Burundi is considered to be the second or third poorest country in the world. Its population, like that of its neighbour Rwanda, is drawn from the three tribes that dominate this part of equatorial Africa: the Hutus, the Tutsis and the Twa.
In October 1993 the first democratically elected president of Burundi, Melchior Ndadaye, was assassinated during a failed military coup. He had only been in office for three months. His assassination sparked off an escalating series of bloody attacks that eventually became the Burundian Civil War, a decade-long battle for dominance between the tribes that is thought to have claimed around 30,000 lives.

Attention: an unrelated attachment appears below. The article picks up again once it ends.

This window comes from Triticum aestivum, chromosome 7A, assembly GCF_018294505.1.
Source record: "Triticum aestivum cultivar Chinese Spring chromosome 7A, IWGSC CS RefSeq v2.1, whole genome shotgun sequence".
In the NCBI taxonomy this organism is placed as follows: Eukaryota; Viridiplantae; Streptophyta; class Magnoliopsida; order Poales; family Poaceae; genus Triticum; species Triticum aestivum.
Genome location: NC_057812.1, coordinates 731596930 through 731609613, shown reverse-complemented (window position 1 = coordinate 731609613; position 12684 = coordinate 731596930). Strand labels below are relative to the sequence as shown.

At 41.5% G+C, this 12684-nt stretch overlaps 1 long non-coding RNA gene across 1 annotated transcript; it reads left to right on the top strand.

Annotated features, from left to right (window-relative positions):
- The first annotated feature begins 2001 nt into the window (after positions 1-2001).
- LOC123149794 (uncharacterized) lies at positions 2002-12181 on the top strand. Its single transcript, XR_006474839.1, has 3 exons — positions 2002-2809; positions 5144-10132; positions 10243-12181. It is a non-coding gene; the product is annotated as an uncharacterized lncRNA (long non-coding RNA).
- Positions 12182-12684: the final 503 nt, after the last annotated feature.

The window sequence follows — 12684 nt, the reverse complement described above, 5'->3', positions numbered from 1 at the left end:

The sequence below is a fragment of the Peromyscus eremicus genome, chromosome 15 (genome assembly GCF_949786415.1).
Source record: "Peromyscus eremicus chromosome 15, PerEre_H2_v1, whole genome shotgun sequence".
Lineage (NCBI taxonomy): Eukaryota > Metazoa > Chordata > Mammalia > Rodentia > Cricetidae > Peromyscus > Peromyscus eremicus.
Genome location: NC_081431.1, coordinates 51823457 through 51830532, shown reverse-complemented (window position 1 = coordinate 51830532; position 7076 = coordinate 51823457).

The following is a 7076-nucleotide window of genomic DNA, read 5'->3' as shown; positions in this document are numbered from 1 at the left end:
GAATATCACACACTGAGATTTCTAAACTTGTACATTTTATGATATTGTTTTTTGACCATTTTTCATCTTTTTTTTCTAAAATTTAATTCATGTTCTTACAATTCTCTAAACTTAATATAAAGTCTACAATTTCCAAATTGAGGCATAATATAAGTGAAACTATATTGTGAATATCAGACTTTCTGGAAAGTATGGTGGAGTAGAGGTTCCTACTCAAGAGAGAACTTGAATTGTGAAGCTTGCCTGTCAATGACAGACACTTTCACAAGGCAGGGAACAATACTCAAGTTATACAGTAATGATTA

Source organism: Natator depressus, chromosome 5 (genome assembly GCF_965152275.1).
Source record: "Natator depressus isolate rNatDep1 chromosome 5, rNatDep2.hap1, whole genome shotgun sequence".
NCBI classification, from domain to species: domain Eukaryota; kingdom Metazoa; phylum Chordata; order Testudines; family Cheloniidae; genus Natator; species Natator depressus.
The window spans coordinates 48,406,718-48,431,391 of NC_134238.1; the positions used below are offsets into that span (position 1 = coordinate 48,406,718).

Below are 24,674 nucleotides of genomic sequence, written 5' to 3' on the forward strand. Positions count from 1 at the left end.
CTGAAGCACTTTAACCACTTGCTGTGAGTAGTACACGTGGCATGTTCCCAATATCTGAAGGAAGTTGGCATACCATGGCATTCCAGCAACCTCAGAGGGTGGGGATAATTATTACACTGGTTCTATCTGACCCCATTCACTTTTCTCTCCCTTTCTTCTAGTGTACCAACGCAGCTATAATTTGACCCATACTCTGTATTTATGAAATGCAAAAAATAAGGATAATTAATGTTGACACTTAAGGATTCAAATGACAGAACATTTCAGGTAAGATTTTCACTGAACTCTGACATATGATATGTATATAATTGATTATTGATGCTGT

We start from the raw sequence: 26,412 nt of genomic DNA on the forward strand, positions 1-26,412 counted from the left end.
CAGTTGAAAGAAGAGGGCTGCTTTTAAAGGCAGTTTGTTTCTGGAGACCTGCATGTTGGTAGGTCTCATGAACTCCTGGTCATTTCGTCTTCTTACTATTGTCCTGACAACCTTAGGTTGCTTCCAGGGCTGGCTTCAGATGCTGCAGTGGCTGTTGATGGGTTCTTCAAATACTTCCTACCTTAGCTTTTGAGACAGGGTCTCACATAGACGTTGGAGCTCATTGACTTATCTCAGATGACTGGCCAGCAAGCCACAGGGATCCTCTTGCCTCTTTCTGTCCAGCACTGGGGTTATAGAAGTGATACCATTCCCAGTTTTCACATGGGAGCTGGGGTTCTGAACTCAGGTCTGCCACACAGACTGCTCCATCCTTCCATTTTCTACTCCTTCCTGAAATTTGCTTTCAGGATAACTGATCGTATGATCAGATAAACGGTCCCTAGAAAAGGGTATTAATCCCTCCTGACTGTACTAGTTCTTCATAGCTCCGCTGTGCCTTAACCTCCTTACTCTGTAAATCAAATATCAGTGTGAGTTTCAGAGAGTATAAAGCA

At the same time, neighbouring Rwanda was suffering a similarly violent civil war after the (mainly Tutsi) Rwandan Patriotic Front invaded the country in 1990. Four years later, in 1994, a plane carrying both the Rwandan president Juvenal Habyarimana and the Burundian president Cyprien Ntaryamira was shot down in Kigali. This event led to the Rwandan Genocide, a three month period during which around half a million to a million people were killed by the interim government of Rwanda.
It is still unclear who shot down the plane carrying the presidents.